Ralph Ellison's "King of the Bingo Game" was first published in the literary journal Tomorrow in November, 1944. The story is customarily examined as a prototype for Ellison's novel, Invisible Man, but the work was intended to stand on its own. The theme of alienation has been treated by many authors, but in ''King of the Bingo Game," Ellison examines the specific alienation felt by blacks in the United States. The protagonist of the story, the Bingo King, is alone in the world and his isolation is further highlighted by the potential death of his wife, Laura, who is seriously ill.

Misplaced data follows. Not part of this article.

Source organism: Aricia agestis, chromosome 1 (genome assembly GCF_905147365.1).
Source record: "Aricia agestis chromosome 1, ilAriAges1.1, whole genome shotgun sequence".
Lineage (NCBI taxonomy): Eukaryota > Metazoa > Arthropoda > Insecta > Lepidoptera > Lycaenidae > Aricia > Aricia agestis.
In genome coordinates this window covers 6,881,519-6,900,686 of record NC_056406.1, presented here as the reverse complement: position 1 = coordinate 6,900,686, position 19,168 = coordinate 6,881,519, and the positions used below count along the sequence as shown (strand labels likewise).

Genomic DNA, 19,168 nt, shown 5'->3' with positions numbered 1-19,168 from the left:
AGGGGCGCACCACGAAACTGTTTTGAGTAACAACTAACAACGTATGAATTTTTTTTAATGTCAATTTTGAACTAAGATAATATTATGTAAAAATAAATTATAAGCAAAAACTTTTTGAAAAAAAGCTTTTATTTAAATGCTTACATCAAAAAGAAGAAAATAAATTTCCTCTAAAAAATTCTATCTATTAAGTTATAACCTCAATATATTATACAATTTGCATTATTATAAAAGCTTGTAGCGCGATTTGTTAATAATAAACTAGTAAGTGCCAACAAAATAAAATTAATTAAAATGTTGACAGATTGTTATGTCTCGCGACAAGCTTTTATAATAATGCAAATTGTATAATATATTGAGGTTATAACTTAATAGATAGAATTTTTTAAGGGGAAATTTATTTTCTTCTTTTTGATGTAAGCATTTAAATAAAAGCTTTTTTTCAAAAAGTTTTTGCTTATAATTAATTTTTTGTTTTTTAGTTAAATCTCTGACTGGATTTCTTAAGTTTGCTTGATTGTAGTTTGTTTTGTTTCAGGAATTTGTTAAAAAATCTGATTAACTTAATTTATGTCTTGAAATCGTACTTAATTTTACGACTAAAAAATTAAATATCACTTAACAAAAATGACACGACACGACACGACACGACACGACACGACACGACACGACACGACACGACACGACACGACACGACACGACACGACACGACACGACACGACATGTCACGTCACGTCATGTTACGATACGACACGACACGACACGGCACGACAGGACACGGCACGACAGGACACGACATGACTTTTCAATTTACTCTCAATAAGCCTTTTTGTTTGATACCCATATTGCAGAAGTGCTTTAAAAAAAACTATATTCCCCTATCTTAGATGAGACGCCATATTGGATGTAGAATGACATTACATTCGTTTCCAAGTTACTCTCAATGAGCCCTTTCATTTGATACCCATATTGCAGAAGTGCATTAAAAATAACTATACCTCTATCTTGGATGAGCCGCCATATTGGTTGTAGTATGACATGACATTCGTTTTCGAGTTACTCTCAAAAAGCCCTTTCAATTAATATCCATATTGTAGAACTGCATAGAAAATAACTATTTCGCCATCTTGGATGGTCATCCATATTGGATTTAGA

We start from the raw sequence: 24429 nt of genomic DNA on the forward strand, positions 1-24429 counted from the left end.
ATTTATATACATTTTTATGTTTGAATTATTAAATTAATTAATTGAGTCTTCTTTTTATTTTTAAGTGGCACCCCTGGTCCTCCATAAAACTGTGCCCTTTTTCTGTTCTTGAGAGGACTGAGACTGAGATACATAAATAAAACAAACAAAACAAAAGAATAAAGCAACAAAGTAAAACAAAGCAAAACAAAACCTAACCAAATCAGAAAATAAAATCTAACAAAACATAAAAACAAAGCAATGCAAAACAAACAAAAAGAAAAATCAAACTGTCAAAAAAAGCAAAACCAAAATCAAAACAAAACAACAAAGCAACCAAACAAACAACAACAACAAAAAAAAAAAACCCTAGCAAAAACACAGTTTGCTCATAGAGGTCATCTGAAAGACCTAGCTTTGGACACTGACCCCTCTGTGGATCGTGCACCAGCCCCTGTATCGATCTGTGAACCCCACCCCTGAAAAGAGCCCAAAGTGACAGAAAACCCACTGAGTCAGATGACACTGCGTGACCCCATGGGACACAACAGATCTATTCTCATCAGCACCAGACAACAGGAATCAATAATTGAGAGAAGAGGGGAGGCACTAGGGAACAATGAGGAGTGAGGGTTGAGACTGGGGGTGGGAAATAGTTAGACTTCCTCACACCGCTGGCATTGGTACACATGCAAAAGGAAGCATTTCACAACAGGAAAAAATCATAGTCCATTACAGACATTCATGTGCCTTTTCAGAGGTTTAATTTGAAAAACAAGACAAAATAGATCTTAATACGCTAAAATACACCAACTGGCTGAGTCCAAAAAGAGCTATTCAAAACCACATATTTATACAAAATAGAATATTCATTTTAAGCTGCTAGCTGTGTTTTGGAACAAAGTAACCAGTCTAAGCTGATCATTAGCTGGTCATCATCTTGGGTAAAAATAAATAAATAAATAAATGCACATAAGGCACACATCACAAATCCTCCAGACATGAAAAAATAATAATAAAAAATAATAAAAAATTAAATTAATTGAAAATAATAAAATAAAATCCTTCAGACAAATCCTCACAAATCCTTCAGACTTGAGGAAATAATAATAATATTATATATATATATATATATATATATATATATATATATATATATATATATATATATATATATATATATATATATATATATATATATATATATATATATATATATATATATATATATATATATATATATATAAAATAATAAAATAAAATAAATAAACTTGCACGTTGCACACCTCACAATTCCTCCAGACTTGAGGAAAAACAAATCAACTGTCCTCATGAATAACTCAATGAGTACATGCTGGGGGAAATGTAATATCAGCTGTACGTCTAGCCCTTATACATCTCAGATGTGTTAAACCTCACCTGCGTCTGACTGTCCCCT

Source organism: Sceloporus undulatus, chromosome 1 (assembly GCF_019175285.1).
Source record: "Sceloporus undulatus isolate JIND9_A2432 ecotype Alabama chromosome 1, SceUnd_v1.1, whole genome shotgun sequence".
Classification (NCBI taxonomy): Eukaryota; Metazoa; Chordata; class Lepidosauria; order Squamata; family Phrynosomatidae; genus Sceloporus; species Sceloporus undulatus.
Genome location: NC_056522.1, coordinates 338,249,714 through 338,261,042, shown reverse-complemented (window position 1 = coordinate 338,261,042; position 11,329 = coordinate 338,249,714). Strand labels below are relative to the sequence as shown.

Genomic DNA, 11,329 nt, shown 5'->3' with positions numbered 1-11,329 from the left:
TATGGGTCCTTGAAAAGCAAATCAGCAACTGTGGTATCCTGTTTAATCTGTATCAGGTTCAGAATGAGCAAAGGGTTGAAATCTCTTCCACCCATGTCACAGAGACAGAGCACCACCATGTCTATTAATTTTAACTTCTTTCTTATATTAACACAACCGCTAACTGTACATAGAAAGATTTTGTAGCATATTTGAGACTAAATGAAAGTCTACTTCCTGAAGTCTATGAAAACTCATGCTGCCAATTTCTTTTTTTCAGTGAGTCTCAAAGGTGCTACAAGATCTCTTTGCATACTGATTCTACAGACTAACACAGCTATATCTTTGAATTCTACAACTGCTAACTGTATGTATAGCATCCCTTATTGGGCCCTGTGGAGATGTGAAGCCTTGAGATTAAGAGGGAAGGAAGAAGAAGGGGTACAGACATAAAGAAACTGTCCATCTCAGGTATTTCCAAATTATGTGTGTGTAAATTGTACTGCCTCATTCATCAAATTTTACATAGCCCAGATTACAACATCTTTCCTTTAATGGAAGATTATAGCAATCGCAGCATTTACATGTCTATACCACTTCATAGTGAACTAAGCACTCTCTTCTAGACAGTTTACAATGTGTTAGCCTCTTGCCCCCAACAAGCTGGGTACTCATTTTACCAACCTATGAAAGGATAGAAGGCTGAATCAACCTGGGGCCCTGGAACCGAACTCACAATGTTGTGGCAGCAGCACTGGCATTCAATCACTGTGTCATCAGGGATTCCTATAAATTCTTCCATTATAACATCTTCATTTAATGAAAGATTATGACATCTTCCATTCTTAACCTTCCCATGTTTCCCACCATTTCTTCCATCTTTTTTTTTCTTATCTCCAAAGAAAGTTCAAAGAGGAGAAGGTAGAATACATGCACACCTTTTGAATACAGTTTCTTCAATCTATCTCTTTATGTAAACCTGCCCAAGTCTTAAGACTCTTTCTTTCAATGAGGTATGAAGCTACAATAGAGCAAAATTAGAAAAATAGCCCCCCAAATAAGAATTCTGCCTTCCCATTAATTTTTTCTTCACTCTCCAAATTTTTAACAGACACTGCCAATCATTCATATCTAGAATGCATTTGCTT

Structurally, the story is complex, combining harsh realism with a dreamy surrealism in a way that approximates the mind of the Bingo King. The story also provides an interesting examination of a segment of the American population often ignored: the working-class blacks of the day who were new to urban life. The Bingo King is not an idealized character; Ellison gives him characteristics such as a backwoods cluelessness and inner yearnings he has trouble understanding and articulating. The story's conflict centers around one of the oldest themes in literature: a person's helplessness before the hand of fate and the individual's irrepressible desire to overcome that helplessness. In "King of the Bingo Game" Ellison provides an examination of this relationship with fate, and more specifically, a black man's confrontation with fate.